The Fort Marion Ledgers The most remarkable and important ledger books were produced by Plains Indian warriors imprisoned in Fort Marion in St. Augustine, Florida. In 1874 war parties made up of young Cheyennes, Arapahos, Comanches, and Kiowas refused to live on the reservations, were frustrated and angered by the greatly diminished buffalo herd, and attacked white hunters and settlers. Defeated by an aggressive Cavalry in 1875, seventy-three of those considered most dangerous were rounded up and taken from Fort Sill, Oklahoma, to Fort Marion in Florida by Captain Richard Henry Pratt.
Pratt was sympathetic to native people and very liberal for his time in wanting to educate Indians and make them self-sufficient. At Fort Marion he established an experiment in penal reform and education that came to fruition at the Carlisle Indian School, which he founded in 1879. As soon as the prisoners arrived, he had their hair cut and dressed them in army uniforms. He made them do calisthenics, drill for an hour a day, study reading and writing, and take religious instruction.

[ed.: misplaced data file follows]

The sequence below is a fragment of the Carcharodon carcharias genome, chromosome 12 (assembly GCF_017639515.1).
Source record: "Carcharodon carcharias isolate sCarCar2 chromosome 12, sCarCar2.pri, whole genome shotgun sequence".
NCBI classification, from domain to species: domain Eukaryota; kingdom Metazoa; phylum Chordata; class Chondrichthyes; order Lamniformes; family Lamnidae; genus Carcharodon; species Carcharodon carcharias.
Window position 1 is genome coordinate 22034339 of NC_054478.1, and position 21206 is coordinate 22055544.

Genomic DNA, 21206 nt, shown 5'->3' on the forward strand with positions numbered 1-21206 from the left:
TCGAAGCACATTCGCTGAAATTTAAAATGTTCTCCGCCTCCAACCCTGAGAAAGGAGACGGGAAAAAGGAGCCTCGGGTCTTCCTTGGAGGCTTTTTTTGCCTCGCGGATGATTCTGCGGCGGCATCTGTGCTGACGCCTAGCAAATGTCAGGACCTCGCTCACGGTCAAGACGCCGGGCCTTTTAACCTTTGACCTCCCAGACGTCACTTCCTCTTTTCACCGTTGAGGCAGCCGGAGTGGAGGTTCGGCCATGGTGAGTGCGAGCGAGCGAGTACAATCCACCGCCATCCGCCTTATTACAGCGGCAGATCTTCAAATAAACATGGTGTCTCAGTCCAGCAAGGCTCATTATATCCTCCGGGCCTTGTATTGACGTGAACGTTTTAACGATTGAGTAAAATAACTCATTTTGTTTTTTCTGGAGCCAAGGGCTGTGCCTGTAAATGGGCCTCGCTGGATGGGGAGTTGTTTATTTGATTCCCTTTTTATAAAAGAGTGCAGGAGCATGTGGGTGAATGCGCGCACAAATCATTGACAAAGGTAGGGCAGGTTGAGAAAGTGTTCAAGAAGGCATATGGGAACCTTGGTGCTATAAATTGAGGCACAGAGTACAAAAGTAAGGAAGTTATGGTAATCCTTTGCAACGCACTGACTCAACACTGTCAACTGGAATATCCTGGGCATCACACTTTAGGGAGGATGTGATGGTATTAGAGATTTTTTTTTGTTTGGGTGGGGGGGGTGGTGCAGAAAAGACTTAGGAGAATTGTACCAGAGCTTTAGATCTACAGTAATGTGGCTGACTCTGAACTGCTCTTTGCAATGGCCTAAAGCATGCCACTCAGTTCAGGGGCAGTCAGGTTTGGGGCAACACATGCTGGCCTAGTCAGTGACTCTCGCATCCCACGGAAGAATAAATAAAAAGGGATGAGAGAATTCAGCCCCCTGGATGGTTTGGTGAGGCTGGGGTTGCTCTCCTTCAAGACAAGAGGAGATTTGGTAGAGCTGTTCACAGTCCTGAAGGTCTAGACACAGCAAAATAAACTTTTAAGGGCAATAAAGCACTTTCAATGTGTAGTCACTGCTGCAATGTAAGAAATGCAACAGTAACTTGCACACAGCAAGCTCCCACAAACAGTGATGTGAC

But he also encouraged them to pursue their native arts, sell the products to townspeople and tourists, and, in line with his aim to make them economically self-sufficient, keep the profits for themselves. Almost one-third of the prisoners made and sold a large number of ledger books, which contained drawings of remarkable complexity and power. While Pratt turned them into independent businessmen, at least for the time they were there, he also contributed to their independence as artists.
For their art was a form of resistance. The warrior-artists of Fort Marion resisted the loss of their cultural identities. They preserved their history--in historically detailed pictographic representations, drawn over the material records of America's western expansion. In the process, they could come to grips with the traumatic changes in their lives and negotiate new "individual tribal/identities."